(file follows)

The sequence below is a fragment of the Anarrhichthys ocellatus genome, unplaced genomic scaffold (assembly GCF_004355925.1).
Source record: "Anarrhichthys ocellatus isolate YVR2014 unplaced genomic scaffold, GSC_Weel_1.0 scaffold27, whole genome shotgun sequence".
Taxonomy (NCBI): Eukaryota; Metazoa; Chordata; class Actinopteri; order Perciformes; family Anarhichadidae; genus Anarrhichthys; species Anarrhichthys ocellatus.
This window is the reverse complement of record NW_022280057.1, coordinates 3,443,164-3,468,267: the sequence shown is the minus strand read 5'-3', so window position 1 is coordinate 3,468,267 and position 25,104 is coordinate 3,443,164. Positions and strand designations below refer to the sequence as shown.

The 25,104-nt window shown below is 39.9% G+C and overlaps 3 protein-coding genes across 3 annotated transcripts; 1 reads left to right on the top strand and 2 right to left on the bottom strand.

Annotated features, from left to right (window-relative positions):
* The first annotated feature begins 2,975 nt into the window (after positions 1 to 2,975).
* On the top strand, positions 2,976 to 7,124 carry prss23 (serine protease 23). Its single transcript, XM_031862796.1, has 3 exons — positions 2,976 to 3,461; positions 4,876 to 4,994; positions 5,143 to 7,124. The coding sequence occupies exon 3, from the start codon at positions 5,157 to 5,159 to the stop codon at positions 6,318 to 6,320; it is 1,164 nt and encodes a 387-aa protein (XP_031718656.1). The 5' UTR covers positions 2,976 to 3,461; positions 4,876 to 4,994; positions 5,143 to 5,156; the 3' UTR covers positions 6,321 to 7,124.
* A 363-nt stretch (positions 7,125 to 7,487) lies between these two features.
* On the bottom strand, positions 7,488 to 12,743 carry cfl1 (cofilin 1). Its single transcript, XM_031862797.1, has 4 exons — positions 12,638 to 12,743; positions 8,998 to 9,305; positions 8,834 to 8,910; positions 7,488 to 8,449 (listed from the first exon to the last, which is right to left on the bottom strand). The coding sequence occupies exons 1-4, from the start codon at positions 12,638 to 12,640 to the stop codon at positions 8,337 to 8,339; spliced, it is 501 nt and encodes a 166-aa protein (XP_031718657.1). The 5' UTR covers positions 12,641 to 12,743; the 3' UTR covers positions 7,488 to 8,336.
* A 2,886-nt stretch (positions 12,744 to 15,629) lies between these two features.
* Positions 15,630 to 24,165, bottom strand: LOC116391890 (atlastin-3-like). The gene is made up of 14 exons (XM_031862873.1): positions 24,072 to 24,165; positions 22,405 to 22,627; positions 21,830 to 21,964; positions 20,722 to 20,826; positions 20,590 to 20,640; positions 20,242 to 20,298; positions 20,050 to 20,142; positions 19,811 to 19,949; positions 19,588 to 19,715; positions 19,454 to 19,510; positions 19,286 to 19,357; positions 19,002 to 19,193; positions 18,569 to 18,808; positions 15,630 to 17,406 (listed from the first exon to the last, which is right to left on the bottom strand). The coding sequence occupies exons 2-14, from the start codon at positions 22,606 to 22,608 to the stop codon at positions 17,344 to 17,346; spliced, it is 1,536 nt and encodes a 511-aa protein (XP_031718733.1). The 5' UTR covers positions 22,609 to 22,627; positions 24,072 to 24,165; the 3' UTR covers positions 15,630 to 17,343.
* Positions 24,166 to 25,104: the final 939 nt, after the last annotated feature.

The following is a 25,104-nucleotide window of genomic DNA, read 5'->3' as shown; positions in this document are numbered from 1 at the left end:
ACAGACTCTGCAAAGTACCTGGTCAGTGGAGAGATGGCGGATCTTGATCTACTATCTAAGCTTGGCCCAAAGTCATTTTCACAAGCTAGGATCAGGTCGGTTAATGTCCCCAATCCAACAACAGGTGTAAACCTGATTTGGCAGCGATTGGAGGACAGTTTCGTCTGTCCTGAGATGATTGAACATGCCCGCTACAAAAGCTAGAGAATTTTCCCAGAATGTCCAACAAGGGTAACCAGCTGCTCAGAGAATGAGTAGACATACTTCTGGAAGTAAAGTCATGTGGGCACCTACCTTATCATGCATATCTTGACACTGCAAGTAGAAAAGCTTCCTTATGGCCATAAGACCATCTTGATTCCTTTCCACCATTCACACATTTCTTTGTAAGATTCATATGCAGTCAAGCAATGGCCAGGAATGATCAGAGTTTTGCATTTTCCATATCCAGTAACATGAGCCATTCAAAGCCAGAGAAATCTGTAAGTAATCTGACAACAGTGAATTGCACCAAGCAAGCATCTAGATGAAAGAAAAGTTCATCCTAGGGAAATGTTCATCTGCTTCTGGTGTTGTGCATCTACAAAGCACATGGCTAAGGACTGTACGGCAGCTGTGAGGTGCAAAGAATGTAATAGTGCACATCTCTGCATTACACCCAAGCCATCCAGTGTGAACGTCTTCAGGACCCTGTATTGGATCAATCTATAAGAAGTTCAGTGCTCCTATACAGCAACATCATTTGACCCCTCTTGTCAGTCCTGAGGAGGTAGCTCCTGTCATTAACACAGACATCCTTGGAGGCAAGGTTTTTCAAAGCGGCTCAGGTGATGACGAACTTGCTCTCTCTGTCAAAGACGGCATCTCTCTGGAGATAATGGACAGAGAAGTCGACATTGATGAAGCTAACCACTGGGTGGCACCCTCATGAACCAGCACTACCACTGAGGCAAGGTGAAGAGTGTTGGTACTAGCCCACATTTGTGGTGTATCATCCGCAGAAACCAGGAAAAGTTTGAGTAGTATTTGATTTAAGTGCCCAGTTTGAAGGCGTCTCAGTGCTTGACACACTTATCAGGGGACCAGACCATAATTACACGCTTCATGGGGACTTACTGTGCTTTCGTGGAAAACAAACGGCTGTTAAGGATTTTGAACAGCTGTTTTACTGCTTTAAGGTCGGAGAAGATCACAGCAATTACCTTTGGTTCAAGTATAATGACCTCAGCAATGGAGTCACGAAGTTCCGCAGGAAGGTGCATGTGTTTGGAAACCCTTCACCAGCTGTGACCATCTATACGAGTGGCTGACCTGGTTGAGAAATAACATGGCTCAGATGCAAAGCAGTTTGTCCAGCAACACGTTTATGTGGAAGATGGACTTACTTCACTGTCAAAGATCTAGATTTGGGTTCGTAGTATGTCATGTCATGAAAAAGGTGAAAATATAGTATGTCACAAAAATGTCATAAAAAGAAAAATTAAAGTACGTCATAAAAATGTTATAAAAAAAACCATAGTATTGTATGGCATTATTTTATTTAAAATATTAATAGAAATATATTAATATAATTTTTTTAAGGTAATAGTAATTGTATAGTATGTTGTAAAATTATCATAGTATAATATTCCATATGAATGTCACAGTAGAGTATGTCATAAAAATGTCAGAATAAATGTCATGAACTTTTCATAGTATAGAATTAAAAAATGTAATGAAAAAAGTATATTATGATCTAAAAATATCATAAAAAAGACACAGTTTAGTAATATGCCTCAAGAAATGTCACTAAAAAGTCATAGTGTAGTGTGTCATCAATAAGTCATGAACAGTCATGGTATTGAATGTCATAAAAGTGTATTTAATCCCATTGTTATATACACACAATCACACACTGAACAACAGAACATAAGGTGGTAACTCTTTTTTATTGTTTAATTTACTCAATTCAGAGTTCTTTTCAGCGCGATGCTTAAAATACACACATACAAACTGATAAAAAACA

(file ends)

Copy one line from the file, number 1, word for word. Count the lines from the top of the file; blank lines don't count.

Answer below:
The sequence below is a fragment of the Anarrhichthys ocellatus genome, unplaced genomic scaffold (assembly GCF_004355925.1).